DOC officers to head to Norway
In an unprecedented move, the Oregon Department of Corrections plans to send at least 10 corrections officers in September on an exchange to Norway to observe that nation's prison system.
A delegation of Oregon lawmakers visited the country last year to see the prison system.
The department is using grant money from the Jacob & Valeria Langeloth Foundation to participate in the U.S.-Norway Correctional Culture Exchange Program, which was developed and is operated by the University of California, San Francisco.
The program seeks to foster cross-cultural professional learning and development between staff at the state DOC and the Norwegian Correctional Service, said Jennifer Black, spokeswoman for the Oregon Department of Corrections.
"Our overall goal is to produce higher standards of professionalism and more healthy and productive working environments in each participating system," Black said.
Oregon DOC Director Colette Peters told state lawmakers earlier this week that she hopes participants will learn ways to enhance officer job satisfaction and prisoner motivation and engagement in rehabilitation.
"The officers in Norway were healthy mentally and physically healthy. That's one of outcomes we hope to produce," Peters said.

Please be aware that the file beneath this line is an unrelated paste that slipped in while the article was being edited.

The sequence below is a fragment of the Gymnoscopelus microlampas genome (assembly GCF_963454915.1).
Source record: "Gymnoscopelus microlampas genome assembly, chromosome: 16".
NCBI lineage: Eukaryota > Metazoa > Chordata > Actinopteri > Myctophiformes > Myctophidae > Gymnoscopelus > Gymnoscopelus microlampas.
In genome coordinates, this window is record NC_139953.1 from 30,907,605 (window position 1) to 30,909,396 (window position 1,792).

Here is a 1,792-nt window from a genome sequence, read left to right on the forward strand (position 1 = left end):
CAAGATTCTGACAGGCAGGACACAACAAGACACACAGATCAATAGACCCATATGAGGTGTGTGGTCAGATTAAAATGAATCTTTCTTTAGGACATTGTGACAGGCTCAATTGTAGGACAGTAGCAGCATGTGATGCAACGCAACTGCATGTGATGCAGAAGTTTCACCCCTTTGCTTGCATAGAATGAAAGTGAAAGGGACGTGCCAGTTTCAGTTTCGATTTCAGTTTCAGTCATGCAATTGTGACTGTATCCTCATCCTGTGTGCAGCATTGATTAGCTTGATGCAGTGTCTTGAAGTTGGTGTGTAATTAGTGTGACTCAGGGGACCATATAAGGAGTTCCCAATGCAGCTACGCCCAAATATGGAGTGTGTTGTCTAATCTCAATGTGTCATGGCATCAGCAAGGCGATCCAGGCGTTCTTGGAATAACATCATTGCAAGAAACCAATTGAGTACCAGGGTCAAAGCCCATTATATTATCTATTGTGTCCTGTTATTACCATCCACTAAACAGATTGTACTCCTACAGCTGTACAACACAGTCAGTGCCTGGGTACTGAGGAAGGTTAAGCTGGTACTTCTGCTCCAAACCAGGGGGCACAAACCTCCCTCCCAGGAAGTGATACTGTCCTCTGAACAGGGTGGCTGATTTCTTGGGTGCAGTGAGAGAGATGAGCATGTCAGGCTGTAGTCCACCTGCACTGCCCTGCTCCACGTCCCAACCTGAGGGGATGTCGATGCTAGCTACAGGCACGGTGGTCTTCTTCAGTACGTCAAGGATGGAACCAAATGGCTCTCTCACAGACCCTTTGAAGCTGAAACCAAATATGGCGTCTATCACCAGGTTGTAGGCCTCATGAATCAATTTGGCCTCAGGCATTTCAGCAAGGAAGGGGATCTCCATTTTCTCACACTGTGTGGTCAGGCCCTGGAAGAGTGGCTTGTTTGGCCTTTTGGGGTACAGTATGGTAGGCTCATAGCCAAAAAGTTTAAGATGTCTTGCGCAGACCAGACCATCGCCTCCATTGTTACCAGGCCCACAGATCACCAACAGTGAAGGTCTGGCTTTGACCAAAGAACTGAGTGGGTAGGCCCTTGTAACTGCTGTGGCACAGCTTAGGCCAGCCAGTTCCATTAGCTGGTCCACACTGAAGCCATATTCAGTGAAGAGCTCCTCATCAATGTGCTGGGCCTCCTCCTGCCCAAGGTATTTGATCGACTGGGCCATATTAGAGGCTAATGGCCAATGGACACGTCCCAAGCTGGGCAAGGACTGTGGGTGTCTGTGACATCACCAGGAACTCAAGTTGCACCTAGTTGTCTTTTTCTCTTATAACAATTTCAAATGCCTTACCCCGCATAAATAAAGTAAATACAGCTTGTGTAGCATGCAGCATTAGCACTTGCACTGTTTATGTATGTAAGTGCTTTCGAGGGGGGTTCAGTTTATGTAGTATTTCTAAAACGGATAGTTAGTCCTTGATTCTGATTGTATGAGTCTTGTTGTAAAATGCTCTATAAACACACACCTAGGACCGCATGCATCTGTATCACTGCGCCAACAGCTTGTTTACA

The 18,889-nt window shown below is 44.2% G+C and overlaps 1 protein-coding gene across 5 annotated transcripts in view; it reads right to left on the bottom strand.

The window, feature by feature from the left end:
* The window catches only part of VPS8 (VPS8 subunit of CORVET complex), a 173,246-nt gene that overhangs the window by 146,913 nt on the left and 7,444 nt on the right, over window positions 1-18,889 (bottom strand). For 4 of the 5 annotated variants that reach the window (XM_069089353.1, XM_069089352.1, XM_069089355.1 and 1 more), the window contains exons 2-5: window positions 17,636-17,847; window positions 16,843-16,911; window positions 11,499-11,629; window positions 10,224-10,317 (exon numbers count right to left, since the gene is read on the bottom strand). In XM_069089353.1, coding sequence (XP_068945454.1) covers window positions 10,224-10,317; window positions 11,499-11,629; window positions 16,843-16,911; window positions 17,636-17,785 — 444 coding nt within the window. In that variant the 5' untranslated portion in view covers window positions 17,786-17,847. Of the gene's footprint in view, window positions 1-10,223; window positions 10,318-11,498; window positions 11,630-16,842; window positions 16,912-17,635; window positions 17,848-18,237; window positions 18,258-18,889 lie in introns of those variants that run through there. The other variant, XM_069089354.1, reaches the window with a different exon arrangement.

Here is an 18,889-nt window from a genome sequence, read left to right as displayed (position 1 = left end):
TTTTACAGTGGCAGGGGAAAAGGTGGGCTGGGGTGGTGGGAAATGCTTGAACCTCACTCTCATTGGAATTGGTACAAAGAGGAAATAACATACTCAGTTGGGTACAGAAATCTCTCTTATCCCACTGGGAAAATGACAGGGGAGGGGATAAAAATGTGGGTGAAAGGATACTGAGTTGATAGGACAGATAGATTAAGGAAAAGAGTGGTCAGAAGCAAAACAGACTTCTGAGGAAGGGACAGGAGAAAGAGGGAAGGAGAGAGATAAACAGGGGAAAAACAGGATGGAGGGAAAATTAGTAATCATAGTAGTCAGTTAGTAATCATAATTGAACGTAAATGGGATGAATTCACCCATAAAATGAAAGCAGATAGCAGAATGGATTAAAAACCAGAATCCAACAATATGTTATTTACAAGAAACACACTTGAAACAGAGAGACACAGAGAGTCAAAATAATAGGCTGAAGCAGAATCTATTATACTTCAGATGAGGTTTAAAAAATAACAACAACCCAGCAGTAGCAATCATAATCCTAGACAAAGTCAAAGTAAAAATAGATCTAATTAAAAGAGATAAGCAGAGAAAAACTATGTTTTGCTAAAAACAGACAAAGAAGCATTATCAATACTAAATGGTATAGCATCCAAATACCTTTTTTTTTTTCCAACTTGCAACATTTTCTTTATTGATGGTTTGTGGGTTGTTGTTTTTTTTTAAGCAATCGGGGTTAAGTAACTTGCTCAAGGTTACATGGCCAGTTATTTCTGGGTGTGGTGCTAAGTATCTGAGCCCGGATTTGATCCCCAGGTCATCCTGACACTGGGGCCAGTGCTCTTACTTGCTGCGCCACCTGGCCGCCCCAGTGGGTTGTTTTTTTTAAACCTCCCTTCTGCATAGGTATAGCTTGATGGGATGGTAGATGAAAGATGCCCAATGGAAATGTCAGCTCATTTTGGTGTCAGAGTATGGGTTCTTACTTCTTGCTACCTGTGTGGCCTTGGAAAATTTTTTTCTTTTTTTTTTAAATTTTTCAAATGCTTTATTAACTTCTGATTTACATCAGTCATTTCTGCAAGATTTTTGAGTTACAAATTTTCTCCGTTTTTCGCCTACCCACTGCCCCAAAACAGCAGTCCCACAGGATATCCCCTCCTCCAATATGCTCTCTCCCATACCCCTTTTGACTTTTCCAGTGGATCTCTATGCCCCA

Corrections officer jobs are the most highly sought after government jobs in Norway, the corrections department director said. Norwegian officers go through two years of academy training before they work in a prison.
Some of the curriculum is inspiration for training classes Oregon hopes to offer, including topics such as psychology/motivational interviewing, ethics and criminal justice, Peters said.
The department is seeking additional funding to send as many as six more staff members on the trip, Black said.
As part of the exchange, corrections officers from Norway will visit Oregon's prisons. Peters said she hopes the date will correspond with the state's 2019 Justice Reinvestment Summit the theme of which is "Love Thy Future Neighbor as Thyself."